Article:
Mortgages, auto loans, credit cards: Expert predictions for interest rates in 2024

The Federal Reserve‘s effort to bring down inflation has so far been successful, a rare feat in economic history.

The central bank signaled in its latest economic projections that it will cut interest rates in 2024 even with the economy still growing, which would be the sought-after path to a “soft landing,” where inflation returns to the Fed’s 2% target without causing a significant rise in unemployment.

“Rates are headed lower,” said Tim Quinlan, senior economist at Wells Fargo. “For consumers, borrowing costs would fall accordingly.”

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Most Americans can expect to see their financing expenses ease in the year ahead, but not by much, cautioned Greg McBride, chief financial analyst at Bankrate.

“We are in a high interest rate environment, and we’re going to be in a high interest rate environment a year from now,” he said. “Any Fed cuts are going to be modest relative to the significant increase in rates since early 2022.”

Although Fed officials indicated as many as three cuts coming this year, McBride expects only two potential quarter-point decreases toward the second half of 2024. Still, that will make it cheaper to borrow.

From mortgage rates and credit cards to auto loans and savings accounts, here are his predictions for where rates are headed in the year ahead:

Prediction: Credit card rates fall just below 20%

Because of the central bank’s rate hike cycle, the average credit card rate rose from 16.34% in March 2022 to nearly 21% today — an all-time high.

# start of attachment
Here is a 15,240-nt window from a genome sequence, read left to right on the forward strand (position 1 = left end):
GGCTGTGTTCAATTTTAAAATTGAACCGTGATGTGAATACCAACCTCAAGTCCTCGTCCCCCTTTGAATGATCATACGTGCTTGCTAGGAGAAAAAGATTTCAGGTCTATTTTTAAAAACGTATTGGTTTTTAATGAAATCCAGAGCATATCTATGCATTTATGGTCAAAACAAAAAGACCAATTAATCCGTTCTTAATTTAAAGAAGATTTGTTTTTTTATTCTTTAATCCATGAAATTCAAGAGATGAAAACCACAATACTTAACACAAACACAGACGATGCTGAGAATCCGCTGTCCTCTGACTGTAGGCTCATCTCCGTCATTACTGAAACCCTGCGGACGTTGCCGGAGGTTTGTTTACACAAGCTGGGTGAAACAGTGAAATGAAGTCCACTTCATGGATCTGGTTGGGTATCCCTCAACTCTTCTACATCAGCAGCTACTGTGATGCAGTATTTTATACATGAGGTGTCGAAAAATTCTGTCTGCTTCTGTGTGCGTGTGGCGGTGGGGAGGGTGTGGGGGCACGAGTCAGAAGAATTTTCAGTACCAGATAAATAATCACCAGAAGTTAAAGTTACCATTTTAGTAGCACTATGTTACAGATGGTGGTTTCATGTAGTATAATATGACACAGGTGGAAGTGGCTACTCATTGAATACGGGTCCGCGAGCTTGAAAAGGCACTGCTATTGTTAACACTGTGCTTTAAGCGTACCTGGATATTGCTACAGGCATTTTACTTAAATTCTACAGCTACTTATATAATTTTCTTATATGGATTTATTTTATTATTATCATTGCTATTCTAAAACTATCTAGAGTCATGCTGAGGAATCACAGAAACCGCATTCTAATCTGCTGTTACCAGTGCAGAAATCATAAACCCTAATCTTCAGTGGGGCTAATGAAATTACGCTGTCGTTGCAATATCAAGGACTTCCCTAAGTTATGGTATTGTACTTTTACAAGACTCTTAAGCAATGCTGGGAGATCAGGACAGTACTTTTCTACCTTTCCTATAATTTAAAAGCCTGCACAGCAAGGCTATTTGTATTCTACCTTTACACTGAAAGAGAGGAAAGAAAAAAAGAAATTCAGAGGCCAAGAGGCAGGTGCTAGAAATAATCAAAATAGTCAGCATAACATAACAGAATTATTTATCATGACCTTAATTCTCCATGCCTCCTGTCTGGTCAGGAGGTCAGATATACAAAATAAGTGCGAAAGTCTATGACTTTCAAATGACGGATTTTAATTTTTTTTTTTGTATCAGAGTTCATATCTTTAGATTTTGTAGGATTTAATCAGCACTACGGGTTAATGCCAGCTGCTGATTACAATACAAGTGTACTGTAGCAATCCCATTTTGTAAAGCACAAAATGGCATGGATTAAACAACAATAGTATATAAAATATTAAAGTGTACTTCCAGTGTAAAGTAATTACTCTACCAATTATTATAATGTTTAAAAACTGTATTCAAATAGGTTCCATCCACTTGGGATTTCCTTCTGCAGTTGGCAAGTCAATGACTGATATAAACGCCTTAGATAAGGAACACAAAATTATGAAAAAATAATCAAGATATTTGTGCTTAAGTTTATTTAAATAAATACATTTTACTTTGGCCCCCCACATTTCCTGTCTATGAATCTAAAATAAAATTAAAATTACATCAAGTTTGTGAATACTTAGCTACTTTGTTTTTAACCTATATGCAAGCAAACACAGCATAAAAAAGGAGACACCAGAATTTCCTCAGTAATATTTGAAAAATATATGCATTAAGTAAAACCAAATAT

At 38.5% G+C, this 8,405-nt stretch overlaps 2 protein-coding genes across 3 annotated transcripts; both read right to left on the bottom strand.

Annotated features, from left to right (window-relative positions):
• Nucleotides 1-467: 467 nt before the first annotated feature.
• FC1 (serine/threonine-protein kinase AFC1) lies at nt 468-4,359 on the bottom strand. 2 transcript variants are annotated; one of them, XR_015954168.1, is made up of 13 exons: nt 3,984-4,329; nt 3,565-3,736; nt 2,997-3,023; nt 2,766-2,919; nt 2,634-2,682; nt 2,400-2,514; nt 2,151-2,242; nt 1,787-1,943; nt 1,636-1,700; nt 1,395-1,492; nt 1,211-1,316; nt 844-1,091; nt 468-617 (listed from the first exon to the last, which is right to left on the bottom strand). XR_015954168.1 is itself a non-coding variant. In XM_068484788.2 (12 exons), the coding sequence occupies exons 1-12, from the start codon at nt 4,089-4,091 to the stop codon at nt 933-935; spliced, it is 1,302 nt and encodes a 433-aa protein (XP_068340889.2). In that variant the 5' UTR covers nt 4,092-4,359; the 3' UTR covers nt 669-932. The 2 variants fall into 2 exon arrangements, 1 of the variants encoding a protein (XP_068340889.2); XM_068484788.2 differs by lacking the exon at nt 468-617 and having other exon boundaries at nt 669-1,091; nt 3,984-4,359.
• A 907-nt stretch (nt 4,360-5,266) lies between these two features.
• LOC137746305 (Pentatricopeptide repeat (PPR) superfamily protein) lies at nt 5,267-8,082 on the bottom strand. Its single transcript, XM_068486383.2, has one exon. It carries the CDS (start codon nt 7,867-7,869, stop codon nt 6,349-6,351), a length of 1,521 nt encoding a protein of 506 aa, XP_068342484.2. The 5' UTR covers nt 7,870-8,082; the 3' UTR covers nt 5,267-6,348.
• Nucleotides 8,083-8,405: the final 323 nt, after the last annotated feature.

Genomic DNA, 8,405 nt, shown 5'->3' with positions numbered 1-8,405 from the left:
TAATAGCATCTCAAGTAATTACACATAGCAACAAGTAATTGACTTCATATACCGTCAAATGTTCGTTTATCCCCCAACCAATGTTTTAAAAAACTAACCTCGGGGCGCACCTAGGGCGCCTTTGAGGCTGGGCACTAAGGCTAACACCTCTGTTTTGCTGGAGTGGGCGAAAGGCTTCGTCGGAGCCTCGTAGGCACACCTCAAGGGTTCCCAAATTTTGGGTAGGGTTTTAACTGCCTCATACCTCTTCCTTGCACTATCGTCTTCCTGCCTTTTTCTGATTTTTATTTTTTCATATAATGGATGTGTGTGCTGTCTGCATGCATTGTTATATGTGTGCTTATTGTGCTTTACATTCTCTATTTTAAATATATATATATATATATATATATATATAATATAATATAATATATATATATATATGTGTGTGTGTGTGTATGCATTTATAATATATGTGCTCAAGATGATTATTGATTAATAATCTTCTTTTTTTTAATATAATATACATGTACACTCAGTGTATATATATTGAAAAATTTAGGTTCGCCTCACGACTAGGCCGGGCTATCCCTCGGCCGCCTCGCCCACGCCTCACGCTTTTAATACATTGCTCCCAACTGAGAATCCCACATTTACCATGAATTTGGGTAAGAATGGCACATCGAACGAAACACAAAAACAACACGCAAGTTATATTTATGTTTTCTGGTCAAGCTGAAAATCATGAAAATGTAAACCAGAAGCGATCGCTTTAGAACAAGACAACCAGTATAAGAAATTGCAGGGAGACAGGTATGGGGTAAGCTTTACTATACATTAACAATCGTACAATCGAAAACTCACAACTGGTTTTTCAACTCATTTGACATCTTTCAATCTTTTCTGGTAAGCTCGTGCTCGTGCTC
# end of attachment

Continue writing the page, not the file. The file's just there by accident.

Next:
Going forward, annual percentage rates aren’t likely to improve much. Credit card rates won’t come down until the Fed starts cutting and even then, they will only ease off extremely high levels, according to McBride.

“The average rate will remain above the 20% threshold for most of the year,” he said, “and eventually dip to 19.9% by the end of 2024 as the Fed cuts rates.”

Prediction: Mortgage rates decline to 5.75%

Thanks to higher mortgage rates, 2023 was the least affordable homebuying year in at least 11 years, according to a report from real estate company Redfin.

But rates are already significantly lower since hitting 8% in October. Now, the average rate for a 30-year, fixed-rate mortgage is 6.9%, up from 4.4% when the Fed started raising rates in March of 2022 and 3.27% at the end of 2021, according to Bankrate.

McBride also expects mortgage rates to continue to ease in 2024 but not return to their pandemic-era lows. “Mortgage rates will spend the bulk of the year in the 6% range,” he said, “with movement below 6% confined to the second half of the year.”

Prediction: Auto loan rates edge down to 7%

When it comes to their cars, more consumers are facing monthly payments that they can barely afford, thanks to higher vehicle prices and elevated interest rates on new loans.

The average rate on a five-year new car loan is now 7.71%, up from 4% when the Fed started raising rates, according to Bankrate. However, rate cuts from the Fed will take some of the edge off of the rising cost of financing a car, McBride said, helped in part by competition between lenders.

McBride expects five-year new car loans to drop to 7% by the end of the year.

Prediction: High-yield savings rates stay over 4%

Top-yielding online savings account rates have made significant moves along with changes in the target federal funds rate and are now paying more than 5% — the most savers have been able to earn in nearly two decades — up from around 1% in 2022, according to Bankrate.

Even though those rates have likely peaked, “yields are expected to remain at the highest levels in over a decade despite two rate cuts from the Fed,” McBride said.

According to his forecast, the highest-yielding offers on the market will still be at 4.45% in the year ahead. “It will still be a banner year for savers when those returns are measured against a lower inflation rate,” McBride said.

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